Brooklyn’s most inventive, resourceful, economy-minded, under-the-radar architecture firm? Allow us to introduce you to Fabr Studio. Last spring we dropped in for a celebratory event (thanks to our architect friend Malachi Connolly, who shares space with Fabr); we were supposed to be mingling, but we spent most of our time poking around the premises and admiring the DIY touches throughout (example: wine cork as light pull in the powder room). Located in a former factory, on an industrial corner of East Williamsburg, the office interior was completely overhauled by Fabr principals Thom Dalmas, Bretaigne Walliser, and Eli Fernald over the course of four years (and they’re still at work).
“When we first visited the building in the fall of 2014, it required a complete redo,” Bretaigne says. “Decades of renovations and modifications had left a warren-like interior of old offices and storerooms. After a few weeks on site, peeling back layers, we locked in a quiet west-facing corner of the 22,000-square-foot building as our future office space.
“The area is still very industrial with many steel and stone shops in operation. The neighborhood has the charm of aging infrastructure—large cranes dot the horizon, and old freight trains creak down the remnants of a once bustling line. Because the buildings are so low, the sky feels immense and lends a quality of light unusual for New York City.”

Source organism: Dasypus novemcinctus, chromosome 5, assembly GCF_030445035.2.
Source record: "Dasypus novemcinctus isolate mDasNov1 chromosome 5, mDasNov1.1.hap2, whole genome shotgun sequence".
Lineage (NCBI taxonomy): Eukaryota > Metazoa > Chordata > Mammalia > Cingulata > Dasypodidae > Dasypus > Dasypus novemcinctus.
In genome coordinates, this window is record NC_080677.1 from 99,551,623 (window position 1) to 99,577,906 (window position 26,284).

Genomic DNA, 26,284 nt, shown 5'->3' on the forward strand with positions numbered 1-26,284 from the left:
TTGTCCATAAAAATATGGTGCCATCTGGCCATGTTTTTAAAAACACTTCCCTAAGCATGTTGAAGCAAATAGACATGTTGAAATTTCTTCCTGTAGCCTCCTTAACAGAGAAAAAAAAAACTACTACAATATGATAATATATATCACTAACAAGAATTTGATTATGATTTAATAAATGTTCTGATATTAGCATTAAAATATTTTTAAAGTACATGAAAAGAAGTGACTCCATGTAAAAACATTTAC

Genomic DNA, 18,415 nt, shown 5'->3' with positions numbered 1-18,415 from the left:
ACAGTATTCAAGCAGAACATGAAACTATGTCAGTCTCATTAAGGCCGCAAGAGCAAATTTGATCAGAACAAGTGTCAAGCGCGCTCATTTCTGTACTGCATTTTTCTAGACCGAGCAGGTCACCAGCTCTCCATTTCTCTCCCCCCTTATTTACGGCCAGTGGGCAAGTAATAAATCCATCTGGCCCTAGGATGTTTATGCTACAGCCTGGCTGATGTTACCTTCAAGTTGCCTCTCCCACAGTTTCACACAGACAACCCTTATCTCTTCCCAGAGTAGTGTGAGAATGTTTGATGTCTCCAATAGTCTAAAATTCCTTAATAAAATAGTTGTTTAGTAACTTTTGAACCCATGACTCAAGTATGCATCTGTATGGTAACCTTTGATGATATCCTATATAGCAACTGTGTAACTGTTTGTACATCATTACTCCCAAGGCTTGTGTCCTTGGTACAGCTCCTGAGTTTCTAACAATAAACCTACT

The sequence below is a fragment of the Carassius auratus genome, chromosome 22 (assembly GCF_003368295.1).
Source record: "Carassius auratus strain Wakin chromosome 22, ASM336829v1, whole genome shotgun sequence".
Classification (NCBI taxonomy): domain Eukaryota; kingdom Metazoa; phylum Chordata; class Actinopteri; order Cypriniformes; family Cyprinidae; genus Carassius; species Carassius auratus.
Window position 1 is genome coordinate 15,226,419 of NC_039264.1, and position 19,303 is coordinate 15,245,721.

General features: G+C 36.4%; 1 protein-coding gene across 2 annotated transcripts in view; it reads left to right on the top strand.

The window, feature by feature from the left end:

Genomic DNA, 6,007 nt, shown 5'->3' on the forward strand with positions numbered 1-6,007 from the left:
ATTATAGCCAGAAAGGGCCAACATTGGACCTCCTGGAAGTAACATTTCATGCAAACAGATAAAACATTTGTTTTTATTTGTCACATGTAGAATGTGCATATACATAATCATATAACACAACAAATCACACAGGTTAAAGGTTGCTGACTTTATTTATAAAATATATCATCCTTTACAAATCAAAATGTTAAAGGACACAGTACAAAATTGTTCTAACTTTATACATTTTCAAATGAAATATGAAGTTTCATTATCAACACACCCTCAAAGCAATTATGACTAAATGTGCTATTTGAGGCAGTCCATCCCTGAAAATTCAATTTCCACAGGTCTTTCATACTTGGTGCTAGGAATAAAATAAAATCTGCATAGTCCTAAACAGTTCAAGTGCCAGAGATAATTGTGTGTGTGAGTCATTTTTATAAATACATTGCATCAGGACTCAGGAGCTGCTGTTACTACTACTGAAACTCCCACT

“When we moved into the office space, the windows had been blocked up and it was very dark,” Bretaigne says. “Years of accumulated grease and chemicals coated the floors and saturated the earth below. To lighten it up, we exposed the ceiling joists and cut a long skylight across the length of the room. We imagined the space much like a series of picture planes coming in and out of focus depending on the time of day or the season; standing outside on winter nights the light within the office glows between the openings in the masonry walls; working at our desks on summer mornings, the garden is full of dappled light, while the interior spaces remain cool and dark.”
“We experimented throughout with different masonry finishes and techniques,” Bretaigne says. “The west garden wall is smooth troweled stucco, which bounces light around, while the entry wall is a rammed earth prototype. Inside, we blended blue pigments into one stucco wall, employed a traditional white lime plaster finish for another, and left the kitchen walls bare with a scratch-coat finish. The floors are newly poured radiant slab concrete, pigmented dark black, and ground lightly to reveal the aggregate.”
Fabr added a small rooftop bungalow apartment “to take advantage of the Manhattan views,” Bretaigne says. “The steel-framed structure has a low-slung quality that harkens back to California desert modernism, but the corrugated steel roofing and panels are also part of the language of little office huts that adorn single-story garages and steel shops around outer Brooklyn.”
See more inventive office spaces: